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Film Review: Alexander Nevsky

Alexander Nevsky (1938; Directed by Sergei Eisenstein)

Eisenstein’s seminal historical epic is, in many ways, the model for the vast majority of the epic films that have followed it. The climactic Battle of the Ice exerts the most obvious and easily-traced influence; it was directly referenced by Olivier and Welles for their onscreen Shakespearean battles, but the conventions it established continue to permeate Hollywood action epics to this day. Most prominent in recent years was Peter Jackson’s borrowing of Eisenstein’s effective battle-kickstart for his Lord of the Rings trilogy: inexorable build-up into a rolling charge over swelling, rousing music that cuts out as the battle is joined, replaced by the clanging symphony of clashing weapons. Eisenstein was fortunate enough to have Sergei Prokofiev score his indelible imagery, of course, although Howard Shore was no slouch for Jackson in that regard.

We shall make them PAY for jucing lemons on our helmets!

But, unfortunately, Alexander Nevsky also continues to exert considerable influence on historical epics in other less advantageous ways: the stiffness of its performances, the heroic emptiness of its heroes, and the ruthless vilification of its antagonists. It is, of course, impossible to ever forget that this is a Soviet propaganda film to its very socialist core. Nevsky is portrayed as a great hero, obviously, but also as a noble who fished with the proletariat and put great trust in the bravery and wisdom of his fellow “Russians” (the nationalism is rote, but also historically problematic).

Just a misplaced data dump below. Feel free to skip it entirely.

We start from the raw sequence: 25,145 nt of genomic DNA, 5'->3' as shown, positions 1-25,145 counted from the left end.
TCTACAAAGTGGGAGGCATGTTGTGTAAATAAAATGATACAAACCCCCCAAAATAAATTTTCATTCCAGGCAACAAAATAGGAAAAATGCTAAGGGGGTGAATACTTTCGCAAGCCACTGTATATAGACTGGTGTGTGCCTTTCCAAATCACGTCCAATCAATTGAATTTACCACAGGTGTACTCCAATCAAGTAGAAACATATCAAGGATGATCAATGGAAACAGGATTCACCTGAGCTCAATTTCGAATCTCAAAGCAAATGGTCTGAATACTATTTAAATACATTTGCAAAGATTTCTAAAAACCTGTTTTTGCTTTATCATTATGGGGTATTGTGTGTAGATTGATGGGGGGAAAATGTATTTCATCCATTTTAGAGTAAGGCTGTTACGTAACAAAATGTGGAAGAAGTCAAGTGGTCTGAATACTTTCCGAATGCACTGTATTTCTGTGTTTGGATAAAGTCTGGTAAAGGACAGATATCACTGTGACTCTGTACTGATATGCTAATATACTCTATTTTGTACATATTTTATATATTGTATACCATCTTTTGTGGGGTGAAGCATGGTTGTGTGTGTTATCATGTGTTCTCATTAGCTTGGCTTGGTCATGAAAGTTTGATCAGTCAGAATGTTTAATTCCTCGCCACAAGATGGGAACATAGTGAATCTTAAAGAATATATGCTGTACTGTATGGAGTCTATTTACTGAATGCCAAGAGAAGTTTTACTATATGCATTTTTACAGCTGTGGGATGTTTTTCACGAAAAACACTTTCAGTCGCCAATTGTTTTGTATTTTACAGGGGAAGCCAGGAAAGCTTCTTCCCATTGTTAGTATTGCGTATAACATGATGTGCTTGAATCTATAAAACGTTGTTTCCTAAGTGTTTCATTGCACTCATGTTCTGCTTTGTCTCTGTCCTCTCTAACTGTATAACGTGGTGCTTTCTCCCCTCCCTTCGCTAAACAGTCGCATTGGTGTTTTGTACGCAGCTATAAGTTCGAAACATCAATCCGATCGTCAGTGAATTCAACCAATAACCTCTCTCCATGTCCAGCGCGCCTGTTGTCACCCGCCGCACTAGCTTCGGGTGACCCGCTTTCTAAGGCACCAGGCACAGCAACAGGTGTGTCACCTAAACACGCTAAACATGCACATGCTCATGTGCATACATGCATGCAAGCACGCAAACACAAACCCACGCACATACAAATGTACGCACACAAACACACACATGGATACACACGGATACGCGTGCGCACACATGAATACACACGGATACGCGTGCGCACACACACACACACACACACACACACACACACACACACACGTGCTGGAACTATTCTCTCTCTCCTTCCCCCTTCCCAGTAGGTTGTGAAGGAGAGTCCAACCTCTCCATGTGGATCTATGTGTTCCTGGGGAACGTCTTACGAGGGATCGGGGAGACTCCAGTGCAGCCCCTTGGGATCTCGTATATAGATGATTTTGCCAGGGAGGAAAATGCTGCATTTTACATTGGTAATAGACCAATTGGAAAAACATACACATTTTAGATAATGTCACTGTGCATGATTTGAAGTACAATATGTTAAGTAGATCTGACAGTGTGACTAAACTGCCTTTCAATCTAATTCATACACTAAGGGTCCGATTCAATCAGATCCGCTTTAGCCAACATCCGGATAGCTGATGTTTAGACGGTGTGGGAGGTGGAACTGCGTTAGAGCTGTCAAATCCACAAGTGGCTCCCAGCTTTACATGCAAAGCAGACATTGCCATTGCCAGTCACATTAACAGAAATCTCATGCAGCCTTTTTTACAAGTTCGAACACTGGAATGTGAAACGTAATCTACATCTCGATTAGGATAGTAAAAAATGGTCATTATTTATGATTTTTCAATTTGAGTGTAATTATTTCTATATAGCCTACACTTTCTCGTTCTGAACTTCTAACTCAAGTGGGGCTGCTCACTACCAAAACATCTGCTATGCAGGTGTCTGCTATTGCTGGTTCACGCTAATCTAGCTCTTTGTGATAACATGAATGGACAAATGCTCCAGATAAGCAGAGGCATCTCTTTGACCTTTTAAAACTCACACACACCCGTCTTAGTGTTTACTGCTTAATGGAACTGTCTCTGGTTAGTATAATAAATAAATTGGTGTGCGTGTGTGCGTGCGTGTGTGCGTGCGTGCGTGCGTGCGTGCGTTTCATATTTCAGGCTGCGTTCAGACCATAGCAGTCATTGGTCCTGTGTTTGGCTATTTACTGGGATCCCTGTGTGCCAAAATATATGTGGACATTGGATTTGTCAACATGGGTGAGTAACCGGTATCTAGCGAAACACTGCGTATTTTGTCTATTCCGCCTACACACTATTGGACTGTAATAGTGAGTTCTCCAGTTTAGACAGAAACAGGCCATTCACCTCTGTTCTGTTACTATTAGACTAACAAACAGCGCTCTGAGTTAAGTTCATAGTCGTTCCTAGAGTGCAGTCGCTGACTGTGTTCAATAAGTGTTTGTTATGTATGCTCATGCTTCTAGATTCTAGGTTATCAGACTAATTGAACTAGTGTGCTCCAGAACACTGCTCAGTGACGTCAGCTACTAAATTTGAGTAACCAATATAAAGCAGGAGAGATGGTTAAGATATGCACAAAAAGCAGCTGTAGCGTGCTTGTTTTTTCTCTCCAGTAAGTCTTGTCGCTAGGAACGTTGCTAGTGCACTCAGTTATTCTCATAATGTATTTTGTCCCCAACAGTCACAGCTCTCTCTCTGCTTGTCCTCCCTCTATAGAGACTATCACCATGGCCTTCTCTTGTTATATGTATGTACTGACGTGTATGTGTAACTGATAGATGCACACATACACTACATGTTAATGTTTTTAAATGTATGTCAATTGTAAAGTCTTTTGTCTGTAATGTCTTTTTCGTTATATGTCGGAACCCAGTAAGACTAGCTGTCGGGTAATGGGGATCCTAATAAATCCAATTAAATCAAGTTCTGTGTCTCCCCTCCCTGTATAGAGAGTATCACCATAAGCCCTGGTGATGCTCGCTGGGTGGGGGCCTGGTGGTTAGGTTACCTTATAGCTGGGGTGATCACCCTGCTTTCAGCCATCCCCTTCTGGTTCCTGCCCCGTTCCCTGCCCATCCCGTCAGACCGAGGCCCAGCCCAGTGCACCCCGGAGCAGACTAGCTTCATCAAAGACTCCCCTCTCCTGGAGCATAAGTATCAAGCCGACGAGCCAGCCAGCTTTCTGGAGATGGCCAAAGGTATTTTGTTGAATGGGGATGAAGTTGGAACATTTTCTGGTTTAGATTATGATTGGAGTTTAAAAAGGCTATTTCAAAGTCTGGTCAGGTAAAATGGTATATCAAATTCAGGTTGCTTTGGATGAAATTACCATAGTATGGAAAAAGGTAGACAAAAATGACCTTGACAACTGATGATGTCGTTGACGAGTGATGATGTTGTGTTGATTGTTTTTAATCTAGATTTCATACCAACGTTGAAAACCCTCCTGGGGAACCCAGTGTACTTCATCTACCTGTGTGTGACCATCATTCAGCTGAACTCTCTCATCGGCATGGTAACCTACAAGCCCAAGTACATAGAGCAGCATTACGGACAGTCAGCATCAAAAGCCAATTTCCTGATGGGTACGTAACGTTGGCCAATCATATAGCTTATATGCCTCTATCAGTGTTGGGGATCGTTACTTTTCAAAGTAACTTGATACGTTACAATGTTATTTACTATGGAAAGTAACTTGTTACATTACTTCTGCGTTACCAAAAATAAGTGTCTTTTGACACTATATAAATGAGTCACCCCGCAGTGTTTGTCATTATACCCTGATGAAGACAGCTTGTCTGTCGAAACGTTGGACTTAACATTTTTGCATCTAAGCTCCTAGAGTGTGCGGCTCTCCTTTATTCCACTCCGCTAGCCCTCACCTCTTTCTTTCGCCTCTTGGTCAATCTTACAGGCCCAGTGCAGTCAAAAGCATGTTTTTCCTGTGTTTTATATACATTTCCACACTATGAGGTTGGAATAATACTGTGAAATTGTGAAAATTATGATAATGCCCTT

Meanwhile, the Teutonic Knights that he so gloriously defeats are depicted as twisted, robotic zealots hellbent on Russia’s destruction. Encased in their slitted metal helmets, they’re treacherous, violent and cruel, but then, they are “Germans”, after all (more history issues, as most came from what is now Poland and the Baltic States). It’s all pretty damned pat, but then Eisenstein was always fully dedicated to using cinematic imagery to explicate ideology and made no bones whatsoever about it. Here he aims it at the USSR’s Nazi antagonists with little or no subtlety (which hurt his film a year after its release, when the Ribbentrop-Molotov Pact made the Nazis not-so-much-antagonists, if only for a brief period). His imagery is undeniable potent, but for such a revered auteur, our comrade can treat his chosen art like quite the blunt instrument.

What’s most odd about watching the film is that one comes to the realization that the majority of Hollywood historical epics follow Eisenstein’s ideological path as well as his stylistic one. The heroes are virtuous and courageous, the villains are dehumanized monsters, stains on mankind’s tablecloth. The genre was forged in the fires of propaganda, and in many ways, it’s never really moved beyond that. For all of its considerable technical and artistic achievements, Alexander Nevsky is a constant reminder of this disappointing reality.

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Categories: Film, Reviews

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